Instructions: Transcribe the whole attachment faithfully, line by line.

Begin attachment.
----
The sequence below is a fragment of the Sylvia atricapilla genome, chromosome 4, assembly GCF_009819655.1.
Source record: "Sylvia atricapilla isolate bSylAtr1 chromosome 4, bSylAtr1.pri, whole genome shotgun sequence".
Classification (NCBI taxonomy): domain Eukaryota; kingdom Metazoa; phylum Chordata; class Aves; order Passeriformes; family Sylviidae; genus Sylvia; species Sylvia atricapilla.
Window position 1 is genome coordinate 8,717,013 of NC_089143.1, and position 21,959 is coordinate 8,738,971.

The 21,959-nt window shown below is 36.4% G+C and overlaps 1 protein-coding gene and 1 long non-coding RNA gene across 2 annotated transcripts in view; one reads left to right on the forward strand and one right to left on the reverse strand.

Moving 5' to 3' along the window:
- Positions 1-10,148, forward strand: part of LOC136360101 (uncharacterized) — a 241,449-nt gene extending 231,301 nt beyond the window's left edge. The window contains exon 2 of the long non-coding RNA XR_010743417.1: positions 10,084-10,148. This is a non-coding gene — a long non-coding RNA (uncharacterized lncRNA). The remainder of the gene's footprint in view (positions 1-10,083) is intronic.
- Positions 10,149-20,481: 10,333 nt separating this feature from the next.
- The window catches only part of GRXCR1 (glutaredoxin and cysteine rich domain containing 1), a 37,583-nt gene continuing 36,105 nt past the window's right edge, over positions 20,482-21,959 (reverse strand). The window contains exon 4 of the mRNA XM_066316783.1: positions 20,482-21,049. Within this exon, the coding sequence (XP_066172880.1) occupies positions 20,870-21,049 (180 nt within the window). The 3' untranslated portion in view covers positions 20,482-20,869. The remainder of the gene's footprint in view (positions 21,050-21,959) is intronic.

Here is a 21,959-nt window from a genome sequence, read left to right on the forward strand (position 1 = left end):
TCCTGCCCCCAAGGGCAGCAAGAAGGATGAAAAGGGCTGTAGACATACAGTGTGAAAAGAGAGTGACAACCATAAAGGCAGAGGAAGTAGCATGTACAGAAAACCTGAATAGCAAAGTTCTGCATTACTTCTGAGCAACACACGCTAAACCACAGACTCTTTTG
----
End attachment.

The sequence below is a fragment of the Sylvia atricapilla genome, chromosome 4, assembly GCF_009819655.1.
Source record: "Sylvia atricapilla isolate bSylAtr1 chromosome 4, bSylAtr1.pri, whole genome shotgun sequence".
Classification (NCBI taxonomy): domain Eukaryota; kingdom Metazoa; phylum Chordata; class Aves; order Passeriformes; family Sylviidae; genus Sylvia; species Sylvia atricapilla.
Window position 1 is genome coordinate 8,717,013 of NC_089143.1, and position 21,959 is coordinate 8,738,971.

The 21,959-nt window shown below is 36.4% G+C and overlaps 1 protein-coding gene and 1 long non-coding RNA gene across 2 annotated transcripts in view; one reads left to right on the forward strand and one right to left on the reverse strand.

Moving 5' to 3' along the window:
- Positions 1-10,148, forward strand: part of LOC136360101 (uncharacterized) — a 241,449-nt gene extending 231,301 nt beyond the window's left edge. The window contains exon 2 of the long non-coding RNA XR_010743417.1: positions 10,084-10,148. This is a non-coding gene — a long non-coding RNA (uncharacterized lncRNA). The remainder of the gene's footprint in view (positions 1-10,083) is intronic.
- Positions 10,149-20,481: 10,333 nt separating this feature from the next.
- The window catches only part of GRXCR1 (glutaredoxin and cysteine rich domain containing 1), a 37,583-nt gene continuing 36,105 nt past the window's right edge, over positions 20,482-21,959 (reverse strand). The window contains exon 4 of the mRNA XM_066316783.1: positions 20,482-21,049. Within this exon, the coding sequence (XP_066172880.1) occupies positions 20,870-21,049 (180 nt within the window). The 3' untranslated portion in view covers positions 20,482-20,869. The remainder of the gene's footprint in view (positions 21,050-21,959) is intronic.

Here is a 21,959-nt window from a genome sequence, read left to right on the forward strand (position 1 = left end):
TCCTGCCCCCAAGGGCAGCAAGAAGGATGAAAAGGGCTGTAGACATACAGTGTGAAAAGAGAGTGACAACCATAAAGGCAGAGGAAGTAGCATGTACAGAAAACCTGAATAGCAAAGTTCTGCATTACTTCTGAGCAACACACGCTAAACCACAGACTCTTTTG